Scouts Rally SA once again returned to the Mount Crawford Forest and the northern hills over the weekend of August 1-3 for three heats of intense gravel rally action on some of South Australia’s most challenging roads.
Taking the outright event win and victory in round four of the Australian Rally Championship was Scott Pedder and Dale Moscatt in the Walkinshaw Performance prepared Renault Sport Clio R3. The pairing narrowly claimed victory in all three heats which was enough to snatch the lead of the ARC.
Claiming second place was Brendon Reeves and Rhiannon Gelsomino in the quick little G2 Mazda 2. It was a close battle for much of the event however the Mazda 2 was struck with problems, including non functioning windscreen wipers in heavy rain and the loss of a rear wheel on SS20 when the studs broke, forcing Reeves to tripod back to service. Reeves was able to match the pace of Pedder when everything was working correctly, but these niggling problems kept him down at this crucial point in the championship. With two rounds remaining, Pedder managed to snatch the championship lead.
The pair of Team Citroën Australia DS3 R3’s looked fantastic on the stages but suffered some setup issues and were never quite on the pace of the leading duo. The fastest of the French flyers were Tony Sullens and Julia Barkley, who overcame gear selection issues on Sunday to claim the final place on the podium.
Everyone unequivocally agreed that in the current ARC format, the Classics are where its at. They’re some of the best looking cars, they slide the most and the range and diversity of the field makes them fascinating to watch. It comes as no surprise that Neal Bates and Coral Taylor once again dominated the category in their RA40 Celica, taking a clean sweep of stage and heat wins. You’d expect no less from the man who spent so long building and driving Toyota’s factory rally efforts in Australia. The car prep is spot on, the commitment is spot on – make no mistake, this is effectively a factory prepared historic Celica. And we love it.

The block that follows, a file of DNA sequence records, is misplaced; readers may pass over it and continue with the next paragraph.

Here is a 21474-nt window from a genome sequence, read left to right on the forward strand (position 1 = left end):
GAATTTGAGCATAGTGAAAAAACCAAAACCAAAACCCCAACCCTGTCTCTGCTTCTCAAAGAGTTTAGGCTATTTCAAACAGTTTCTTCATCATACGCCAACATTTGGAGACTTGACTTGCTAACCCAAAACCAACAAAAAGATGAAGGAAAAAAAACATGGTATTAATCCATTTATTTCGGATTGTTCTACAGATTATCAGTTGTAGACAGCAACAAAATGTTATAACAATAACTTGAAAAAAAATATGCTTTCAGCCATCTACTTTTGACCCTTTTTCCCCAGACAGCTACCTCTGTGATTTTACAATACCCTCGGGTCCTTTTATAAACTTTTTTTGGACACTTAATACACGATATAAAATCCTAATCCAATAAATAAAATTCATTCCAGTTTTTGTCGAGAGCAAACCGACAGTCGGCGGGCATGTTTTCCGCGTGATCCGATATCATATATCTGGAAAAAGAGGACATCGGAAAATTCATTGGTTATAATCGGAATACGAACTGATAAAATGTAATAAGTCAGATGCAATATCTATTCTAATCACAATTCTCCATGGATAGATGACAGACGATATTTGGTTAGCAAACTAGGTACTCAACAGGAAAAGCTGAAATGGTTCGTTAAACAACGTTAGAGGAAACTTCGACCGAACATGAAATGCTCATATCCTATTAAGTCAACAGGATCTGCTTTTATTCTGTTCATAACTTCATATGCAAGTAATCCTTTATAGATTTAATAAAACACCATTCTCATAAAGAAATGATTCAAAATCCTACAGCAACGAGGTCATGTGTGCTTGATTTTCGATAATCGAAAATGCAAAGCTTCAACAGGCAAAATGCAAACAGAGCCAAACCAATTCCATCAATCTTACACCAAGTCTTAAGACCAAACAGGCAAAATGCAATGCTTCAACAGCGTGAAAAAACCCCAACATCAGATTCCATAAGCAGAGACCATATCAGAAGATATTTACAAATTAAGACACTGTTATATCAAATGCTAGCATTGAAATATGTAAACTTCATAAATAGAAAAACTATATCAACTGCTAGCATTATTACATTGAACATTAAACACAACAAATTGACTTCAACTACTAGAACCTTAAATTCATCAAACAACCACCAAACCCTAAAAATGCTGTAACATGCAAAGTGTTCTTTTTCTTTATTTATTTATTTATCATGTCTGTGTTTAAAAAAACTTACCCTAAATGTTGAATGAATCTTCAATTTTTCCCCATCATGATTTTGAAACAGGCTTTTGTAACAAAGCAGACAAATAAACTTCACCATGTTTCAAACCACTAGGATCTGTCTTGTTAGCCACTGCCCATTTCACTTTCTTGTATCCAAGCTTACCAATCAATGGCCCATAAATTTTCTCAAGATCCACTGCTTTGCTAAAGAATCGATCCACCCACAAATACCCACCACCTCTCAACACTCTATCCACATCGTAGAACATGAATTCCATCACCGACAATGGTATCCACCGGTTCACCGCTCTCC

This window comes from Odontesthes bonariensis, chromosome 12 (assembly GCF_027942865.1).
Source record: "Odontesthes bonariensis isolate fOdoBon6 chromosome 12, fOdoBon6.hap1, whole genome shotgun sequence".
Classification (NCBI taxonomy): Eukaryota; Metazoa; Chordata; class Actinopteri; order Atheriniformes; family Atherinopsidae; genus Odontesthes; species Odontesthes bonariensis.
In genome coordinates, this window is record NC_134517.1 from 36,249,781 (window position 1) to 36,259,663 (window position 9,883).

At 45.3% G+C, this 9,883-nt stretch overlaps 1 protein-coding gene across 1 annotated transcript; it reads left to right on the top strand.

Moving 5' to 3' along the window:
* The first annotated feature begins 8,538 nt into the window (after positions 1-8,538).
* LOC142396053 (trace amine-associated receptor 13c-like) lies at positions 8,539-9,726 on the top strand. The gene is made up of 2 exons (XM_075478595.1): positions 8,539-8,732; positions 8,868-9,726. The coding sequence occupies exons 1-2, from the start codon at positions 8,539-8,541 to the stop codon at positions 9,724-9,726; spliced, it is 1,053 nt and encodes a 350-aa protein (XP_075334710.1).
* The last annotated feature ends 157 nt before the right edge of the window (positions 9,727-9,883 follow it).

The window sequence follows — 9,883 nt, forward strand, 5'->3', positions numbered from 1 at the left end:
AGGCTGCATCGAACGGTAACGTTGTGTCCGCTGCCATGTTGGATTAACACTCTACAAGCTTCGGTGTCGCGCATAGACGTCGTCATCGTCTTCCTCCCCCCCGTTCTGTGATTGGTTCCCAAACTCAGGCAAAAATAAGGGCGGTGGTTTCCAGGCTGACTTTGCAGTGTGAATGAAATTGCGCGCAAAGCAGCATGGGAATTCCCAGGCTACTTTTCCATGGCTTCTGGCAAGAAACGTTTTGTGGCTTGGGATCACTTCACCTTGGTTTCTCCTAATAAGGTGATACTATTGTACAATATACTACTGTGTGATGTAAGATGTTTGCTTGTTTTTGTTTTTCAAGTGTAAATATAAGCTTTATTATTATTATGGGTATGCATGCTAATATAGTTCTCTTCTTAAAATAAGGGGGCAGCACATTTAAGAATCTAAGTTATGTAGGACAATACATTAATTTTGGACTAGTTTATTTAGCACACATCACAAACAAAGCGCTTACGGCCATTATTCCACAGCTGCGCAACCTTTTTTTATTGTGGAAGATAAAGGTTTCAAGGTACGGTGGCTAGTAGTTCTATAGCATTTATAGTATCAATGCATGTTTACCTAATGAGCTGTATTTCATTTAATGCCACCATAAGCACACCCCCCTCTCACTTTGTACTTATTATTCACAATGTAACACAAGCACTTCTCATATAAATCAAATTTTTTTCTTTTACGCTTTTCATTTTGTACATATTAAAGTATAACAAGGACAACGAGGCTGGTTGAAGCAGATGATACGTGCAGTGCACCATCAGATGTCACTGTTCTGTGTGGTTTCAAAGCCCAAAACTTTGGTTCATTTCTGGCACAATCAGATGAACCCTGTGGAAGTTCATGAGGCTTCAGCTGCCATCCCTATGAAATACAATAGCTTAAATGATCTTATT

In perhaps one of the most unexpected results of the weekend, locals Ross Kingham and Brian Catt punted the trusty Volvo 242 GT up into second place behind Bates. You have to be there at the finish to claim a result, and Kingham proved this by quickly and solidly sliding the Volvo around for three days as his competitors fell away around him.
And there was some pretty serious competition, too. The Porsche 911 of Jeff David and Grant Geelan was the closest challenger to Bates, however they failed to finish Friday’s Heat 1 and a climb back to third was the best they could manage by Sunday afternoon.
Barry Lowe’s new VB Commodore had a troubled gestation, with tuning issues seeing them off the pace on Saturday morning and a roll on the Tweeden stage on Saturday afternoon putting them out of the event. It was a mammoth all-hands-on-deck effort to get the car to the start line, and a broken radius rod sent the Commodore 90-deg left off the road, rolling down an embankment. On Tweeden we were shooting not far from the accident so after the stage we went to help push it on the trailer, and it was a shame seeing it post accident. But never fear, for Barry says it’s fixable and we wait with baited breath to see it properly on song. With more power and less weight than a V8 Supercar, it’s going to be quite the spectacle.
Without a doubt this is the car that everybody came to see, and it was a shame that mechanical problems had sidelined it by the second stage on Saturday morning. I heard it tear through the forest on media day and that five cylinder shrill was like nothing else. Oh to go back to Group B!